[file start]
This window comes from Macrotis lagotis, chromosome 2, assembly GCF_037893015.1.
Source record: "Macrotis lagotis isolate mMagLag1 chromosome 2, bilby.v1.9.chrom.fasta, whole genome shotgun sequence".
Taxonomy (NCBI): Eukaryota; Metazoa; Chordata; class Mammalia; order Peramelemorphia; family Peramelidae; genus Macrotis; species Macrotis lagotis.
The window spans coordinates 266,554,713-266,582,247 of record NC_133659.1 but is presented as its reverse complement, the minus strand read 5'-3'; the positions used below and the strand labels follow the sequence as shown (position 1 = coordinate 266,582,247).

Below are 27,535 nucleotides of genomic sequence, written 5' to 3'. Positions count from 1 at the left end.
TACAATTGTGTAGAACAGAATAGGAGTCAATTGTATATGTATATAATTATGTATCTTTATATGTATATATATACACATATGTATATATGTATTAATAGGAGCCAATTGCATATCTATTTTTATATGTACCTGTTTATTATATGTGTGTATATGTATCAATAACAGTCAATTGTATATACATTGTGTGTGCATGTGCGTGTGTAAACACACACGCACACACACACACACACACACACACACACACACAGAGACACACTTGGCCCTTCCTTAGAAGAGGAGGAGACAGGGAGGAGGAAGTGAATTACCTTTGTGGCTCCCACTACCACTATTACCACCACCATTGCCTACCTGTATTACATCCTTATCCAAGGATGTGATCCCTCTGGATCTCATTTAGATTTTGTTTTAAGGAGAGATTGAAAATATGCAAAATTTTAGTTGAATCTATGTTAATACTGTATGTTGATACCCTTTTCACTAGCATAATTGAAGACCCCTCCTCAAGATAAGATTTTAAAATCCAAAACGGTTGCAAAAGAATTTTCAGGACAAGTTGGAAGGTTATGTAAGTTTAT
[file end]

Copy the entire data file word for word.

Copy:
This window comes from Macrotis lagotis, chromosome 2, assembly GCF_037893015.1.
Source record: "Macrotis lagotis isolate mMagLag1 chromosome 2, bilby.v1.9.chrom.fasta, whole genome shotgun sequence".
Taxonomy (NCBI): Eukaryota; Metazoa; Chordata; class Mammalia; order Peramelemorphia; family Peramelidae; genus Macrotis; species Macrotis lagotis.
The window spans coordinates 266,554,713-266,582,247 of record NC_133659.1 but is presented as its reverse complement, the minus strand read 5'-3'; the positions used below and the strand labels follow the sequence as shown (position 1 = coordinate 266,582,247).

Below are 27,535 nucleotides of genomic sequence, written 5' to 3'. Positions count from 1 at the left end.
TACAATTGTGTAGAACAGAATAGGAGTCAATTGTATATGTATATAATTATGTATCTTTATATGTATATATATACACATATGTATATATGTATTAATAGGAGCCAATTGCATATCTATTTTTATATGTACCTGTTTATTATATGTGTGTATATGTATCAATAACAGTCAATTGTATATACATTGTGTGTGCATGTGCGTGTGTAAACACACACGCACACACACACACACACACACACACACACACACAGAGACACACTTGGCCCTTCCTTAGAAGAGGAGGAGACAGGGAGGAGGAAGTGAATTACCTTTGTGGCTCCCACTACCACTATTACCACCACCATTGCCTACCTGTATTACATCCTTATCCAAGGATGTGATCCCTCTGGATCTCATTTAGATTTTGTTTTAAGGAGAGATTGAAAATATGCAAAATTTTAGTTGAATCTATGTTAATACTGTATGTTGATACCCTTTTCACTAGCATAATTGAAGACCCCTCCTCAAGATAAGATTTTAAAATCCAAAACGGTTGCAAAAGAATTTTCAGGACAAGTTGGAAGGTTATGTAAGTTTAT